AFLW player Erin Phillips is no stranger to silverware, but has given gold for a cause that is very different to the on-field exploits she is renowned for.
- AFLW champion Erin Phillips was among seven prominent South Australians to participate
- Typically used to symbolize wealth, the color gold was chosen ironically
- Organizers say a huge majority of people currently seeking support are “new to homelessness”
The former-Crow-turned-Port Adelaide player was among seven prominent South Australians who gathered at the center of Adelaide’s main shopping strip to draw attention to the ongoing prevalence of homelessness.
Surrounded by Rundle Mall’s fashion stores, eager shoppers, advertising hoardings and retail outlets, the group — which included Adelaide Fringe director Heather Croall, Kaurna elder Uncle Mickey O’Brien and former A-League striker Bruce Djite — all donned gold body paint for the fundraiser.
“There’s a lot being done, clearly not enough,” said Djite, who is also chief executive of the state’s Property Council.
“It’s a crisis that’s getting worse and worse. That is due to a lack of affordable properties and a lack of supply and choice in general.”
Mr Djite said it was a “responsibility for people like us” to support public initiatives intended to help create solutions.
“Homelessness is still a real stigma. People try to hide it. People are couch surfing or living in cars and may well be employed,” he said.
“[It’s] something that can happen to anyone, hence me being in business attracts.”
Organized by homelessness support service Lutheran Care — and described by its creator Andrew Baines as a “living art installation” — the event was accompanied by voice recordings of people experiencing disadvantage and hardship.
“We tried to get a whole cross-section of different things that can happen so that people might look at it and go, ‘S***, that could be me’,” the veteran public artist said.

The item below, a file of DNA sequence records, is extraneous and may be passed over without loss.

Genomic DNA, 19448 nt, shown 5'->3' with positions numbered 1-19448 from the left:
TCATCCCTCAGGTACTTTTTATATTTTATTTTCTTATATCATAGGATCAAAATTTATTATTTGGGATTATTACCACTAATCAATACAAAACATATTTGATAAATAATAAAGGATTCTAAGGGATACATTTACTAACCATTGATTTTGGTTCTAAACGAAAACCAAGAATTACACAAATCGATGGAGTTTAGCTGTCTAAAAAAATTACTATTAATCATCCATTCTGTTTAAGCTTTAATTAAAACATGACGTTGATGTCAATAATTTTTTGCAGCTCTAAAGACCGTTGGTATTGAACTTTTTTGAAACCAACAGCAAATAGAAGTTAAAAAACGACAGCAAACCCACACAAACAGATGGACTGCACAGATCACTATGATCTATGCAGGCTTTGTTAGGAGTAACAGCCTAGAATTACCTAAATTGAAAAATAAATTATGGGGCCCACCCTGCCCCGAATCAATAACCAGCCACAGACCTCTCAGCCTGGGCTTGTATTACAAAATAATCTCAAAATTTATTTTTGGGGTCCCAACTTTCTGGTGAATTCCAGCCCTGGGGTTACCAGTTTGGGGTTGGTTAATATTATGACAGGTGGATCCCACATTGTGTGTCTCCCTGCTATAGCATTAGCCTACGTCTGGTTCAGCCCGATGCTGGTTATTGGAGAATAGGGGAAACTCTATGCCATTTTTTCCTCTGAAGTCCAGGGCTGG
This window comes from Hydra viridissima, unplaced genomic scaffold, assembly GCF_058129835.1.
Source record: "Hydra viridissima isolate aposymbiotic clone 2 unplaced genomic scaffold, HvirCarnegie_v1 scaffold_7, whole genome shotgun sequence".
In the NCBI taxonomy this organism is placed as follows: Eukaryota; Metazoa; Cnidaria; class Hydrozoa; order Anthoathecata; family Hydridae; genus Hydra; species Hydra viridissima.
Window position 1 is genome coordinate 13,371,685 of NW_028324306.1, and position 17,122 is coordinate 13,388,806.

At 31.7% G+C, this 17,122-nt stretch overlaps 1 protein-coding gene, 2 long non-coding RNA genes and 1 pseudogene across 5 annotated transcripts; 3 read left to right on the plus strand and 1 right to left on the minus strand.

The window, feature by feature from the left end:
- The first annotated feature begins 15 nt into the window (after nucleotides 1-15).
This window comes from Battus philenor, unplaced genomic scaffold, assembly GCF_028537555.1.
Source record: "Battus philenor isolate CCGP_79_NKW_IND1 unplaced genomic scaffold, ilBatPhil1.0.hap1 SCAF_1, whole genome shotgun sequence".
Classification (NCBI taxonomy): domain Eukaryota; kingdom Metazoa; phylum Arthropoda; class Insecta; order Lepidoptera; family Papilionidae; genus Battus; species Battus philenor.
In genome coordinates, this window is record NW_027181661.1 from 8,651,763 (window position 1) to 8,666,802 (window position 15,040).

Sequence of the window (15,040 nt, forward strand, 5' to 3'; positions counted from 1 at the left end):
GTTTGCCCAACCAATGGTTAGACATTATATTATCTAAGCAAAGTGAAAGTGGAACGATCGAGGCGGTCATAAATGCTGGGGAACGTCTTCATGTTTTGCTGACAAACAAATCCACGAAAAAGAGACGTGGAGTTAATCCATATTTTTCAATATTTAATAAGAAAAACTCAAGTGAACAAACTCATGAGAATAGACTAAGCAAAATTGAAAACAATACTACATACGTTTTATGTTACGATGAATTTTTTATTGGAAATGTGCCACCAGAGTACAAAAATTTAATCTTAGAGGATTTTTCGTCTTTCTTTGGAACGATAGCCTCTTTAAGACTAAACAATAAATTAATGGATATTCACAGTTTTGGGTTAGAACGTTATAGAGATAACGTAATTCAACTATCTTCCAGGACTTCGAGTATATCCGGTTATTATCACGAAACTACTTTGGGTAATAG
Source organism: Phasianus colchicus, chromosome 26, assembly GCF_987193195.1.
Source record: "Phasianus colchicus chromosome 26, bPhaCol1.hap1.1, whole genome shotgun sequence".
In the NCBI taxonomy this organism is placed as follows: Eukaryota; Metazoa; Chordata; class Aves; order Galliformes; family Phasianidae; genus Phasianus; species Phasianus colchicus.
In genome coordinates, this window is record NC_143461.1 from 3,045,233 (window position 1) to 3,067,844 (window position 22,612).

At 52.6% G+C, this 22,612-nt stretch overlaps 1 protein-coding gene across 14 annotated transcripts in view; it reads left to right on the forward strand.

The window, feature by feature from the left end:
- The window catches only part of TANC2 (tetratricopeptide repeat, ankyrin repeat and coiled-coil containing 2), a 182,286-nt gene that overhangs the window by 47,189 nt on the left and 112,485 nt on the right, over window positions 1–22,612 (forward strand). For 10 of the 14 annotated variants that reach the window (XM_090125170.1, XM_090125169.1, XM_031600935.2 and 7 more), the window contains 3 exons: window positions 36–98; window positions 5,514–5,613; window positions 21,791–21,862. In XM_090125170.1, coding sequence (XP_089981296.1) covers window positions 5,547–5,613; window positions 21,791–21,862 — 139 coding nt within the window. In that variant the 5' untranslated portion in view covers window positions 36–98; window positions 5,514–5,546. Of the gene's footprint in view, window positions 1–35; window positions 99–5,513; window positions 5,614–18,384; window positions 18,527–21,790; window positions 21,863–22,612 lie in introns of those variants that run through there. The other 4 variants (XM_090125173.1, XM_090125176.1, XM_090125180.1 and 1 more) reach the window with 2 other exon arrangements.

“Erin Phillips [is] a mother running away distressed with her baby, we’ve got [government MP] Nat Cook holding an eviction notice because she’s obviously got nowhere to go — she’s been kicked out.”
Many seeking support are ‘new to homelessness’
Mr Baines — who came close to homelessness himself when he accumulated heavy debts around the time of the 2008 global financial crisis — said the color gold, which is usually a symbol of wealth, was chosen for its ironic value.
“Being a surrealist, I do everything out of context. So, I thought, ‘I’ll have all these statues here and instead of silver or bronze I’ll have gold’,” he reflected.
“Why would you have a gold homeless person? It’s all [about] making people think back to front.”
Lutheran Care executive manager Susan Richards said she wanted the event to be so strikingly eye-catching that it was impossible to ignore.
“We’re hoping that it will really ignite a real community approach to solving this problem,” she said.
“We’re finding at the moment … that 85 per cent of the people who are coming into our service are actually new to homelessness, have never had to use a service like that before.
“It’s the increase in inflation. It’s the disparity between wages at the moment, and we all know that there is a limited housing market. So, it’s a combination of everything.”
Human Services Minister Nat Cook said it was important that the government continued to “ensure we are increasing the supply of affordable housing”.
“There are thousands of people across South Australia who live without a secure home,” she said.
“There are many thousands of people every month reaching out to our specialist homelessness service providers.”